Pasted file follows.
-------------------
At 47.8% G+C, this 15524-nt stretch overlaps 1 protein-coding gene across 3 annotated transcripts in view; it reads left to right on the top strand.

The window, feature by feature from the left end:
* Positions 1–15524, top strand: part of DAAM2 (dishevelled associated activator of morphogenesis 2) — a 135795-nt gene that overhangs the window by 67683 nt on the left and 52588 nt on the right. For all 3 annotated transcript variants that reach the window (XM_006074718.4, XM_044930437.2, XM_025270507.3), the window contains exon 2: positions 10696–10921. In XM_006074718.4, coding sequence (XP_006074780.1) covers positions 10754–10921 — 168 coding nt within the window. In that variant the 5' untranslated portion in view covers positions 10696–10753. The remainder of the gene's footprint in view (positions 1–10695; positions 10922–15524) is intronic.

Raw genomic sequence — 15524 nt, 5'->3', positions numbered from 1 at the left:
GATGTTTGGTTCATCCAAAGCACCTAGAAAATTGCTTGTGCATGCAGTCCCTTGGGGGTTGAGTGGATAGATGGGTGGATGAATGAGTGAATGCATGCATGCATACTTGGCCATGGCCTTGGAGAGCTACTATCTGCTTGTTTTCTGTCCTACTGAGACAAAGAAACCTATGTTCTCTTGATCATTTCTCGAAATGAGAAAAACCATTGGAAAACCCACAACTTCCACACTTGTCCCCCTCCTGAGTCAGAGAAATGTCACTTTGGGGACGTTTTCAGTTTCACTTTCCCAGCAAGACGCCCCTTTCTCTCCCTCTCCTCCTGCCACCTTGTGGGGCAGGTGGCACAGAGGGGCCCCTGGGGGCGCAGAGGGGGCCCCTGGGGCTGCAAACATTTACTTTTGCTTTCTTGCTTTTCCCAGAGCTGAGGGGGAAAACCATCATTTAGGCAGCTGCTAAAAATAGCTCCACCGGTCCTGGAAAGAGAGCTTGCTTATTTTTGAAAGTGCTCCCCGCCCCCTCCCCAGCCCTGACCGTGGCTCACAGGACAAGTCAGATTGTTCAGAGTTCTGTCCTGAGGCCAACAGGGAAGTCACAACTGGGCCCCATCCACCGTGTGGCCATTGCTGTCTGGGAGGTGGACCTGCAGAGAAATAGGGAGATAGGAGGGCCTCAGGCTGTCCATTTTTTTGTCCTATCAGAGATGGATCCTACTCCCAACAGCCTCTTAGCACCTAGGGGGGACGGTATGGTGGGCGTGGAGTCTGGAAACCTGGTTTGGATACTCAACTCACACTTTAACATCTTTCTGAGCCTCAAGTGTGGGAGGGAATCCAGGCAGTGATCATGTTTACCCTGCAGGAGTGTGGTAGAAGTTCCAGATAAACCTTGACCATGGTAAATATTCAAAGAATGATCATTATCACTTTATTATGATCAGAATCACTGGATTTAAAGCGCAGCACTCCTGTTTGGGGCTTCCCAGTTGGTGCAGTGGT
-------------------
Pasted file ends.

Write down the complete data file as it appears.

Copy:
At 47.8% G+C, this 15524-nt stretch overlaps 1 protein-coding gene across 3 annotated transcripts in view; it reads left to right on the top strand.

The window, feature by feature from the left end:
* Positions 1–15524, top strand: part of DAAM2 (dishevelled associated activator of morphogenesis 2) — a 135795-nt gene that overhangs the window by 67683 nt on the left and 52588 nt on the right. For all 3 annotated transcript variants that reach the window (XM_006074718.4, XM_044930437.2, XM_025270507.3), the window contains exon 2: positions 10696–10921. In XM_006074718.4, coding sequence (XP_006074780.1) covers positions 10754–10921 — 168 coding nt within the window. In that variant the 5' untranslated portion in view covers positions 10696–10753. The remainder of the gene's footprint in view (positions 1–10695; positions 10922–15524) is intronic.

Raw genomic sequence — 15524 nt, 5'->3', positions numbered from 1 at the left:
GATGTTTGGTTCATCCAAAGCACCTAGAAAATTGCTTGTGCATGCAGTCCCTTGGGGGTTGAGTGGATAGATGGGTGGATGAATGAGTGAATGCATGCATGCATACTTGGCCATGGCCTTGGAGAGCTACTATCTGCTTGTTTTCTGTCCTACTGAGACAAAGAAACCTATGTTCTCTTGATCATTTCTCGAAATGAGAAAAACCATTGGAAAACCCACAACTTCCACACTTGTCCCCCTCCTGAGTCAGAGAAATGTCACTTTGGGGACGTTTTCAGTTTCACTTTCCCAGCAAGACGCCCCTTTCTCTCCCTCTCCTCCTGCCACCTTGTGGGGCAGGTGGCACAGAGGGGCCCCTGGGGGCGCAGAGGGGGCCCCTGGGGCTGCAAACATTTACTTTTGCTTTCTTGCTTTTCCCAGAGCTGAGGGGGAAAACCATCATTTAGGCAGCTGCTAAAAATAGCTCCACCGGTCCTGGAAAGAGAGCTTGCTTATTTTTGAAAGTGCTCCCCGCCCCCTCCCCAGCCCTGACCGTGGCTCACAGGACAAGTCAGATTGTTCAGAGTTCTGTCCTGAGGCCAACAGGGAAGTCACAACTGGGCCCCATCCACCGTGTGGCCATTGCTGTCTGGGAGGTGGACCTGCAGAGAAATAGGGAGATAGGAGGGCCTCAGGCTGTCCATTTTTTTGTCCTATCAGAGATGGATCCTACTCCCAACAGCCTCTTAGCACCTAGGGGGGACGGTATGGTGGGCGTGGAGTCTGGAAACCTGGTTTGGATACTCAACTCACACTTTAACATCTTTCTGAGCCTCAAGTGTGGGAGGGAATCCAGGCAGTGATCATGTTTACCCTGCAGGAGTGTGGTAGAAGTTCCAGATAAACCTTGACCATGGTAAATATTCAAAGAATGATCATTATCACTTTATTATGATCAGAATCACTGGATTTAAAGCGCAGCACTCCTGTTTGGGGCTTCCCAGTTGGTGCAGTGGT